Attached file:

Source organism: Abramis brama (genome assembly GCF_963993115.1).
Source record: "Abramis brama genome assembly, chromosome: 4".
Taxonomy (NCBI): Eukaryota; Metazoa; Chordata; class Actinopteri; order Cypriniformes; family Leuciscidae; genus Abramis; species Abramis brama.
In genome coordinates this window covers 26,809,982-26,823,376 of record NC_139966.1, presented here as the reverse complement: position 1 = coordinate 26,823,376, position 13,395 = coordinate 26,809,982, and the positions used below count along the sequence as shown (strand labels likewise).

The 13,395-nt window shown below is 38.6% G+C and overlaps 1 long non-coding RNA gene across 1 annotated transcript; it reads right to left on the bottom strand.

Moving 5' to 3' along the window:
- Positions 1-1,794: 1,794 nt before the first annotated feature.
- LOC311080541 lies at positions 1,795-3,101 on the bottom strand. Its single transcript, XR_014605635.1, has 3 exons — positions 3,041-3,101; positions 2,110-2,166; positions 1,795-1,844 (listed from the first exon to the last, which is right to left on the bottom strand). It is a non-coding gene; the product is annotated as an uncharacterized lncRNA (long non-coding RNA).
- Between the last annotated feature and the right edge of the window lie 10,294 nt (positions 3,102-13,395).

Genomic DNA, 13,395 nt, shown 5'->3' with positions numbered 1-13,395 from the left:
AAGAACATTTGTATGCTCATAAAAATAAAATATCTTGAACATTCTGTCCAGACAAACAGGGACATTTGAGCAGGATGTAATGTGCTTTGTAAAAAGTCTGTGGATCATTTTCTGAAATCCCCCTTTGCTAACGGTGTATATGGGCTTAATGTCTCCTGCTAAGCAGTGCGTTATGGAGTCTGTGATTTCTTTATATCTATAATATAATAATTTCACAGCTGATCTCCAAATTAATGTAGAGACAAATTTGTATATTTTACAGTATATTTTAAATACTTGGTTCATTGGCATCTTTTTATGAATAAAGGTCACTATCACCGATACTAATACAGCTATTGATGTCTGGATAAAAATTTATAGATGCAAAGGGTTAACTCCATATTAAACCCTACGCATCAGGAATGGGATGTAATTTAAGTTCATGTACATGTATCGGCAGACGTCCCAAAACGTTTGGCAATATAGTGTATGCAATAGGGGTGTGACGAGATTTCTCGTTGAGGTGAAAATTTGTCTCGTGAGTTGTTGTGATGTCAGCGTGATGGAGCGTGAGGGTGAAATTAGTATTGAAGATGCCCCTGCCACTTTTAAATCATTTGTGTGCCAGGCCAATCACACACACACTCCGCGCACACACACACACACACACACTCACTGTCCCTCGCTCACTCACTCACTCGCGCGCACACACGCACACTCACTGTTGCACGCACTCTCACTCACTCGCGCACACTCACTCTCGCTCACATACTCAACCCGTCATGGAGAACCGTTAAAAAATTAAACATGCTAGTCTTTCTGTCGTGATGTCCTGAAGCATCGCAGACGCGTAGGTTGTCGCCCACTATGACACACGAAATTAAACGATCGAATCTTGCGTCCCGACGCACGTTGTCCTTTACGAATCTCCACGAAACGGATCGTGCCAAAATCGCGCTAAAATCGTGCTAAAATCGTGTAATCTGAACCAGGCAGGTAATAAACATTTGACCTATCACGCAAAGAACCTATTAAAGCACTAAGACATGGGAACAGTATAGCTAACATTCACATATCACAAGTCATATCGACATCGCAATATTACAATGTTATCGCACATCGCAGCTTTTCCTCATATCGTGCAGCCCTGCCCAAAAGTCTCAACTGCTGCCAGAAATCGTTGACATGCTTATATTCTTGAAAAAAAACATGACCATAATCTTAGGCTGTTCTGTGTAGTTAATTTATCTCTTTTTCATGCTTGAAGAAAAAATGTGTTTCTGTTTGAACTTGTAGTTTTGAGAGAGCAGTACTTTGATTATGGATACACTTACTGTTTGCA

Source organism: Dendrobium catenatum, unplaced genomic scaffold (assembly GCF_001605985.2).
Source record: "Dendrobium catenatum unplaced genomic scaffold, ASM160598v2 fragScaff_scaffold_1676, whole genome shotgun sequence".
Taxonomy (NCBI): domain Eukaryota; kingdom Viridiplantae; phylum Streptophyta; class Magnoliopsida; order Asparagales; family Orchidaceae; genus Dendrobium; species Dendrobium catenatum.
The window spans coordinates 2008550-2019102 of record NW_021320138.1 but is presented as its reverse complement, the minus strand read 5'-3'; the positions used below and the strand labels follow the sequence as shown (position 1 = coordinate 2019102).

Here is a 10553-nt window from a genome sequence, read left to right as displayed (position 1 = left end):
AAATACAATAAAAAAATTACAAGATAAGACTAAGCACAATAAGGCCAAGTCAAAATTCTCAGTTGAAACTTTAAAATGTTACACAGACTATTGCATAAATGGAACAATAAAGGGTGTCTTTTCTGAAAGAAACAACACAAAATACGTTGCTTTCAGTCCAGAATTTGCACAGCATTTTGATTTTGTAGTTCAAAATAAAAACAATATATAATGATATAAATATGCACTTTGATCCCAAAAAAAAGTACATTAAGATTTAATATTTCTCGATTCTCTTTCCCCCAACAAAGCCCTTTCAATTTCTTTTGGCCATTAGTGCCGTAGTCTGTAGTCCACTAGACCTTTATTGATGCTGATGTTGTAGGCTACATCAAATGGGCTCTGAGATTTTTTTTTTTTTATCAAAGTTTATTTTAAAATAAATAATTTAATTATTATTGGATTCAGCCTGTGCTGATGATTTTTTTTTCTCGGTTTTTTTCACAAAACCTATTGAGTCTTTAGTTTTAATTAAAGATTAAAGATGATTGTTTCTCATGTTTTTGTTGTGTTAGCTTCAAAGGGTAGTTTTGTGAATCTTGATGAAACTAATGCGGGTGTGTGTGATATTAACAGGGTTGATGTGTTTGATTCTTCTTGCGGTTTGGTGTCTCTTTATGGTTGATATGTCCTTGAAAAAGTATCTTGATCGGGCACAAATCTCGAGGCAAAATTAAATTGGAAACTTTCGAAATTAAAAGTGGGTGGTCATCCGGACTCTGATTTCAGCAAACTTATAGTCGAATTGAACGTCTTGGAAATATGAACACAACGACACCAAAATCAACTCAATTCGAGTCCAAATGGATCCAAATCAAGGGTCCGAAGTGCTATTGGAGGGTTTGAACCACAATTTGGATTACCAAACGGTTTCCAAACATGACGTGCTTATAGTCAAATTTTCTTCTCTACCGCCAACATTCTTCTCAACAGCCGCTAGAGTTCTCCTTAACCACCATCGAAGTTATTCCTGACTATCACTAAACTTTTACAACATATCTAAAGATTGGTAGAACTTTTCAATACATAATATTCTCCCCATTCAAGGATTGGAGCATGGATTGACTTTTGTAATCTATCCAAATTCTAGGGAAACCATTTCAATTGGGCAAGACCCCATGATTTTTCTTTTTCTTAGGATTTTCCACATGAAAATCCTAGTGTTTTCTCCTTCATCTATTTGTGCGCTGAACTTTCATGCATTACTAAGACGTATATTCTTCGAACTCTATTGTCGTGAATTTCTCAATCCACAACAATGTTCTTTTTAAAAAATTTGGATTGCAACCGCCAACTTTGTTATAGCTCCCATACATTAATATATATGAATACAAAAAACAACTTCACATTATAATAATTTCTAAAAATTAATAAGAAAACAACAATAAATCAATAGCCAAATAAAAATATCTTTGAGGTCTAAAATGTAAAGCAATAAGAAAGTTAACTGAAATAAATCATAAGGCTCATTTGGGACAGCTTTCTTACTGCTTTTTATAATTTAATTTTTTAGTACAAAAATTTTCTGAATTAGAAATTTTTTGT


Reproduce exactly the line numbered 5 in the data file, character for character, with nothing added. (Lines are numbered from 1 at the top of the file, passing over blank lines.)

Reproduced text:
The 13,395-nt window shown below is 38.6% G+C and overlaps 1 long non-coding RNA gene across 1 annotated transcript; it reads right to left on the bottom strand.